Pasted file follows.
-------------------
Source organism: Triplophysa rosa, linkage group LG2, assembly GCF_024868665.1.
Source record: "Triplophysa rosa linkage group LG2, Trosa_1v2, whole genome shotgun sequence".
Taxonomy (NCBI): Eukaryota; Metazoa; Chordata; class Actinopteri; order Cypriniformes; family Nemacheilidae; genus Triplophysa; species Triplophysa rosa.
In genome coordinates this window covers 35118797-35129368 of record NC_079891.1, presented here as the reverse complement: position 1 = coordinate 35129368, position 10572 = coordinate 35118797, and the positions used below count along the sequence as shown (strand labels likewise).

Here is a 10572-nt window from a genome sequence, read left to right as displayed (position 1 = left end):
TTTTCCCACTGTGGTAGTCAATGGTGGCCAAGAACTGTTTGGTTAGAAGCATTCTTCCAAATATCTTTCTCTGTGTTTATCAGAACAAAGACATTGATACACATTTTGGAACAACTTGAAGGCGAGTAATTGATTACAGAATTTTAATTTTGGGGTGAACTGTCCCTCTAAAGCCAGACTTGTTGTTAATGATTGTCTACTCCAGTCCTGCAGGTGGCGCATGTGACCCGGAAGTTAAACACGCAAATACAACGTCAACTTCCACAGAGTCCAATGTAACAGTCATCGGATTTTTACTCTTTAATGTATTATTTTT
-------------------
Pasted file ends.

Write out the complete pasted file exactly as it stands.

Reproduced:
Source organism: Triplophysa rosa, linkage group LG2, assembly GCF_024868665.1.
Source record: "Triplophysa rosa linkage group LG2, Trosa_1v2, whole genome shotgun sequence".
Taxonomy (NCBI): Eukaryota; Metazoa; Chordata; class Actinopteri; order Cypriniformes; family Nemacheilidae; genus Triplophysa; species Triplophysa rosa.
In genome coordinates this window covers 35118797-35129368 of record NC_079891.1, presented here as the reverse complement: position 1 = coordinate 35129368, position 10572 = coordinate 35118797, and the positions used below count along the sequence as shown (strand labels likewise).

Here is a 10572-nt window from a genome sequence, read left to right as displayed (position 1 = left end):
TTTTCCCACTGTGGTAGTCAATGGTGGCCAAGAACTGTTTGGTTAGAAGCATTCTTCCAAATATCTTTCTCTGTGTTTATCAGAACAAAGACATTGATACACATTTTGGAACAACTTGAAGGCGAGTAATTGATTACAGAATTTTAATTTTGGGGTGAACTGTCCCTCTAAAGCCAGACTTGTTGTTAATGATTGTCTACTCCAGTCCTGCAGGTGGCGCATGTGACCCGGAAGTTAAACACGCAAATACAACGTCAACTTCCACAGAGTCCAATGTAACAGTCATCGGATTTTTACTCTTTAATGTATTATTTTT